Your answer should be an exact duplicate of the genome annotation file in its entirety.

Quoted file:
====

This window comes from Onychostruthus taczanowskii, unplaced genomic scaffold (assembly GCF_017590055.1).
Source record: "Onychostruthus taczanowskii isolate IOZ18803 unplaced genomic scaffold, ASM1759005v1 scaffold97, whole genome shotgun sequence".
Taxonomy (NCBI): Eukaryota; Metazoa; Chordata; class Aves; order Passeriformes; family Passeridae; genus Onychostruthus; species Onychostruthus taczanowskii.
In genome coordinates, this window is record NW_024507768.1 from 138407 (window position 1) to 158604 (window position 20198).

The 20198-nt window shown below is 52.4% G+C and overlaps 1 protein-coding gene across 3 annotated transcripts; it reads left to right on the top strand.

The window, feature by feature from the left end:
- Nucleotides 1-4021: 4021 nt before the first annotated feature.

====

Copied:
This window comes from Onychostruthus taczanowskii, unplaced genomic scaffold (assembly GCF_017590055.1).
Source record: "Onychostruthus taczanowskii isolate IOZ18803 unplaced genomic scaffold, ASM1759005v1 scaffold97, whole genome shotgun sequence".
Taxonomy (NCBI): Eukaryota; Metazoa; Chordata; class Aves; order Passeriformes; family Passeridae; genus Onychostruthus; species Onychostruthus taczanowskii.
In genome coordinates, this window is record NW_024507768.1 from 138407 (window position 1) to 158604 (window position 20198).

The 20198-nt window shown below is 52.4% G+C and overlaps 1 protein-coding gene across 3 annotated transcripts; it reads left to right on the top strand.

The window, feature by feature from the left end:
- Nucleotides 1-4021: 4021 nt before the first annotated feature.